‘Hijab Day is like FGM or Breast-Ironing Day: a celebration of misogyny and sexism.’ – Maryam Namazie

‘Human beings are worthy of respect but not all beliefs must be respected.’ – Maryam Namazie, 1998

‘The chador and burqa are like a mobile prison and body bag… Why should women’s bodies, rights and lives be restricted because religion, a husband or the regressive imam down the street demand it?’ – Maryam Namazie, 2007

‘Take away all the pressure, intimidation and threats and you will see how many remain veiled.’ – Maryam Namazie, 2007

‘Are we really expected to respect a belief that women are sub-human or girls should be veiled? And does anyone in their right mind think that such beliefs are equal or equally valid to progressive ideals fought for by generations?’ – Maryam Namazie, 2006

‘A woman’s right to choose must be preceded by legal and social sexual equality. If you consider the veil on a social scale, it represents neither a right nor a choice and it is a lie to say otherwise.’ – Maryam Namazie, 2007

‘The veil is not a piece of clothing. Just as the straitjacket or body bag are not pieces of clothing. Just as the chastity belt was not a piece of clothing. Just as the Star of David pinned on Jews during the holocaust was not just a bit of cloth.’ – Maryam Namazie, 2007

‘Yes, I am intolerant, as we all should be. Intolerant of misogyny.’ – Maryam Namazie, 2007

‘The veil is a symbol like no other of what it means to be female under Islam: hidden from view, restricted and suppressed. Consigned to walking around with a mobile prison of one’s own.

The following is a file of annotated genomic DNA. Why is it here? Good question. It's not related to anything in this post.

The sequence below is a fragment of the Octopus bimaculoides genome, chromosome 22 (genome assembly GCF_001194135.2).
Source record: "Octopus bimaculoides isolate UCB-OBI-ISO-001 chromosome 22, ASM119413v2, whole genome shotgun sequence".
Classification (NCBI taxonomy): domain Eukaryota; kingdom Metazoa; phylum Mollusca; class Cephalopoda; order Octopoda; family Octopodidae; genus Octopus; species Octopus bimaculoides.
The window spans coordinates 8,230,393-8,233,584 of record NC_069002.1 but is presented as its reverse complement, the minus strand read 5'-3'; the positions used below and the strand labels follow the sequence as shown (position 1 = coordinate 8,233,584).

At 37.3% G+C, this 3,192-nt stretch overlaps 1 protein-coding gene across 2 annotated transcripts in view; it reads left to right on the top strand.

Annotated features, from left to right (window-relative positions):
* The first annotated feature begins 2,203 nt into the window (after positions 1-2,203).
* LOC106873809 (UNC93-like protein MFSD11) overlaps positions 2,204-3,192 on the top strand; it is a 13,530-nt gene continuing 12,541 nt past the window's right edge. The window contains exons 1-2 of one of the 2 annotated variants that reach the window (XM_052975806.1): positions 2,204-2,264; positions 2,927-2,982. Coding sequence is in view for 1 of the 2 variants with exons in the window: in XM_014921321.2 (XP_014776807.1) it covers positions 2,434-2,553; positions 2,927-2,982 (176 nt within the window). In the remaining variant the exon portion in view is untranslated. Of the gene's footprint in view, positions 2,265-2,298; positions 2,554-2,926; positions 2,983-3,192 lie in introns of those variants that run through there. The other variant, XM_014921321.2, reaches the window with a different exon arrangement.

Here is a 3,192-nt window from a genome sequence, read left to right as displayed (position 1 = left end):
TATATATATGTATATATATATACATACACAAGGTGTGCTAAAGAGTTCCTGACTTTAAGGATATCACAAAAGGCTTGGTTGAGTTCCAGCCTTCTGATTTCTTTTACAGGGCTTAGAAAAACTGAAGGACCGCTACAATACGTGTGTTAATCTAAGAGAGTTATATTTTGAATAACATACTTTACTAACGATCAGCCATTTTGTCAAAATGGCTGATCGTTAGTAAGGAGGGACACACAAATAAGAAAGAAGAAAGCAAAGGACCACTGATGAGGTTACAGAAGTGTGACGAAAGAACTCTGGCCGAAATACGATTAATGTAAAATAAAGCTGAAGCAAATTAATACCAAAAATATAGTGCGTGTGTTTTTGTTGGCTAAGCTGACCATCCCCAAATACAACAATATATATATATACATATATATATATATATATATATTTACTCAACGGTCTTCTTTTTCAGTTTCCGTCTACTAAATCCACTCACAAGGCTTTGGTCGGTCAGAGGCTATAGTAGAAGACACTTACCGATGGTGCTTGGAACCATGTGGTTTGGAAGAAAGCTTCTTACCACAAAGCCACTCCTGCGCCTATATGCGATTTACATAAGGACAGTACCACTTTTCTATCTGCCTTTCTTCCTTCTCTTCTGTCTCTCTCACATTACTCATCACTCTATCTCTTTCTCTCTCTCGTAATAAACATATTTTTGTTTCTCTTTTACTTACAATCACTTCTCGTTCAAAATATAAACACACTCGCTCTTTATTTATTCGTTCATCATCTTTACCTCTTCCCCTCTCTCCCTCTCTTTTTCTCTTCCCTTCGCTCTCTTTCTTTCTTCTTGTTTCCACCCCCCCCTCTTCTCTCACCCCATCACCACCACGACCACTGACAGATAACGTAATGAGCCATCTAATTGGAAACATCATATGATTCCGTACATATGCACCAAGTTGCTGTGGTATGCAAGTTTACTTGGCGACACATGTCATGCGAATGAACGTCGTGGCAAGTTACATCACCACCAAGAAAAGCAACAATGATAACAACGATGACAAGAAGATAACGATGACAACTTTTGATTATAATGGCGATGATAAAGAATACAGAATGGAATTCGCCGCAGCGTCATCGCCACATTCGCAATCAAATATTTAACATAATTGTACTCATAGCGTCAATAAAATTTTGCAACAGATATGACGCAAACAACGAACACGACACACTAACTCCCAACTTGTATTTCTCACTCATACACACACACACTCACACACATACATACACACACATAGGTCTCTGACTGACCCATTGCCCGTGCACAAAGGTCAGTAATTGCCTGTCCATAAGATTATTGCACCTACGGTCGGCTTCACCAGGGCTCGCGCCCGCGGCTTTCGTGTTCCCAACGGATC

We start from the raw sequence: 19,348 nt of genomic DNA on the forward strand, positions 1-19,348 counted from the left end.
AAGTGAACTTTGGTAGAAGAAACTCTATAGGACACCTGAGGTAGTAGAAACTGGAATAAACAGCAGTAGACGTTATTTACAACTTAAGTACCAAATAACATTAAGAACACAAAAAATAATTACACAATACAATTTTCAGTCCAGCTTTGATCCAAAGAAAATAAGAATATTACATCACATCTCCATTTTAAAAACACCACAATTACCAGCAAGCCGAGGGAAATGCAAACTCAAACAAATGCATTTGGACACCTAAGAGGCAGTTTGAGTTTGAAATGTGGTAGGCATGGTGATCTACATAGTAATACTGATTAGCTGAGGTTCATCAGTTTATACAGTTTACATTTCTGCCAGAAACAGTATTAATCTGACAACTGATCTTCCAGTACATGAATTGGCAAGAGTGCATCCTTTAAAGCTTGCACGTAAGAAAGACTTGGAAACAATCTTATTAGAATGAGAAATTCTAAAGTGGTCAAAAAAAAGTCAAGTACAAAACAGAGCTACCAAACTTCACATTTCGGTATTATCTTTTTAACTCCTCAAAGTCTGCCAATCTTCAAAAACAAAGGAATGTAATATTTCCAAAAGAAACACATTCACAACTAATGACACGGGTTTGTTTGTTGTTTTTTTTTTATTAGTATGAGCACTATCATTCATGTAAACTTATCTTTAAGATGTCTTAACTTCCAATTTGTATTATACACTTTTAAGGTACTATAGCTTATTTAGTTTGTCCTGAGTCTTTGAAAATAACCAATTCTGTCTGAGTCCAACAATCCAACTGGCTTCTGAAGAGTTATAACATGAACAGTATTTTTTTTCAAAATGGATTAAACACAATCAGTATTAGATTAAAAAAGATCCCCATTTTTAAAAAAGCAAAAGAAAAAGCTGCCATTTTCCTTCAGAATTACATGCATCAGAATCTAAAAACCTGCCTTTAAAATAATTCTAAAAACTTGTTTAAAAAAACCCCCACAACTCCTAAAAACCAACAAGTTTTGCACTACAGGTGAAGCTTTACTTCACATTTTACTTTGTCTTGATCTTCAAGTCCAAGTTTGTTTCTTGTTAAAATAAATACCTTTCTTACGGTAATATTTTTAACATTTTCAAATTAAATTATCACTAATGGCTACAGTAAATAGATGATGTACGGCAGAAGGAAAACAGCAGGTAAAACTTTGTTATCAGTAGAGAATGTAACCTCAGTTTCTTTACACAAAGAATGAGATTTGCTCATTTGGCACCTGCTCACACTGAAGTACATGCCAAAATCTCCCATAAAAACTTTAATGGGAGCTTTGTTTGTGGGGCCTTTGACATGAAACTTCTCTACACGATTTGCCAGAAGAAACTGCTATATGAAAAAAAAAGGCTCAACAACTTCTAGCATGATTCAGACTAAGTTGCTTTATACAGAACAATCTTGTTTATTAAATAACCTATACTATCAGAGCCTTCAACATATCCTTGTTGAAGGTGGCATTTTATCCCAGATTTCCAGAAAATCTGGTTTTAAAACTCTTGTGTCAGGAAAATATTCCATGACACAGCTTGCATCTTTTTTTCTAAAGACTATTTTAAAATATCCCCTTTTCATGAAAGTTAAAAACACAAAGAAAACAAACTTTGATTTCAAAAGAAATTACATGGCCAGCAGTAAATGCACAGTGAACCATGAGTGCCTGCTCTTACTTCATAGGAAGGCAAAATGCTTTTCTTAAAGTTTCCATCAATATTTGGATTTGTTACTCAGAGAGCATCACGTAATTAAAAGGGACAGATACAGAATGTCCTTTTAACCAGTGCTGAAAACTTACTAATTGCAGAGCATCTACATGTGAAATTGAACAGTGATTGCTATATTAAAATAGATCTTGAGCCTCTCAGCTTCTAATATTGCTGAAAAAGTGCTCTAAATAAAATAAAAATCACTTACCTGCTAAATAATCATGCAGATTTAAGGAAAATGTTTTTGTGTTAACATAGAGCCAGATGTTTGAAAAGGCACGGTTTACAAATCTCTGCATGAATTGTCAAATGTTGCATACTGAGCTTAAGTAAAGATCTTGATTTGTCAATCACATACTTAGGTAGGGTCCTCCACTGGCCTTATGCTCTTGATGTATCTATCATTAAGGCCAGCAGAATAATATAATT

Separate and unequal. The outrage of our century.’ – Maryam Namazie, 2008

‘Like racial apartheid, sex apartheid demands that women and girls be veiled, sit at the back of buses, and enter via separate entrances. Yet, women in Iran continue to refuse and resist, including by unveiling, even though they are arrested, fined and harassed daily.’ – Maryam Namazie, 2010

‘My body is not obscene, veiling it is.’ – Maryam Namazie, 2012

‘I don’t think I am the source of fitnah or chaos in the world if unveiled and therefore find the veil abhorrent.’ – Maryam Namazie, 2013

‘Islamists want us hidden in veils, not seen and not heard. We refuse to comply.’ – Maryam Namazie, 2014

‘When it’s a crime to be a woman, nude protest is a form of resistance. It says: Enough! No More! I will be nude, I will protest, and I will challenge you to your very core!’ – Maryam Namazie, 2014

‘Accusations of Islamophobia is a smokescreen that serves to legitimise Islamist terror and violence and blame the victims.It says criticism of Islam and Islamism are forbidden, blasphemy laws are required and that, therefore, threats and actual murder of critics is perfectly legitimate.’ – Maryam Namazie, 2016

‘The idealised woman in islam is obedient, properly veiled, submissive, and accepting of her assigned “place” in society. The rest of us are whores, compared to unwrapped sweets – covered in flies and free for the taking.’ – Maryam Namazie, 2014

‘Modesty culture, of which the veil is central, sexualises girls from a young age, puts the onus on them to protect themselves. It removes male accountability for violence. It’s an extension of rape culture.’ – Maryam Namazie, 2018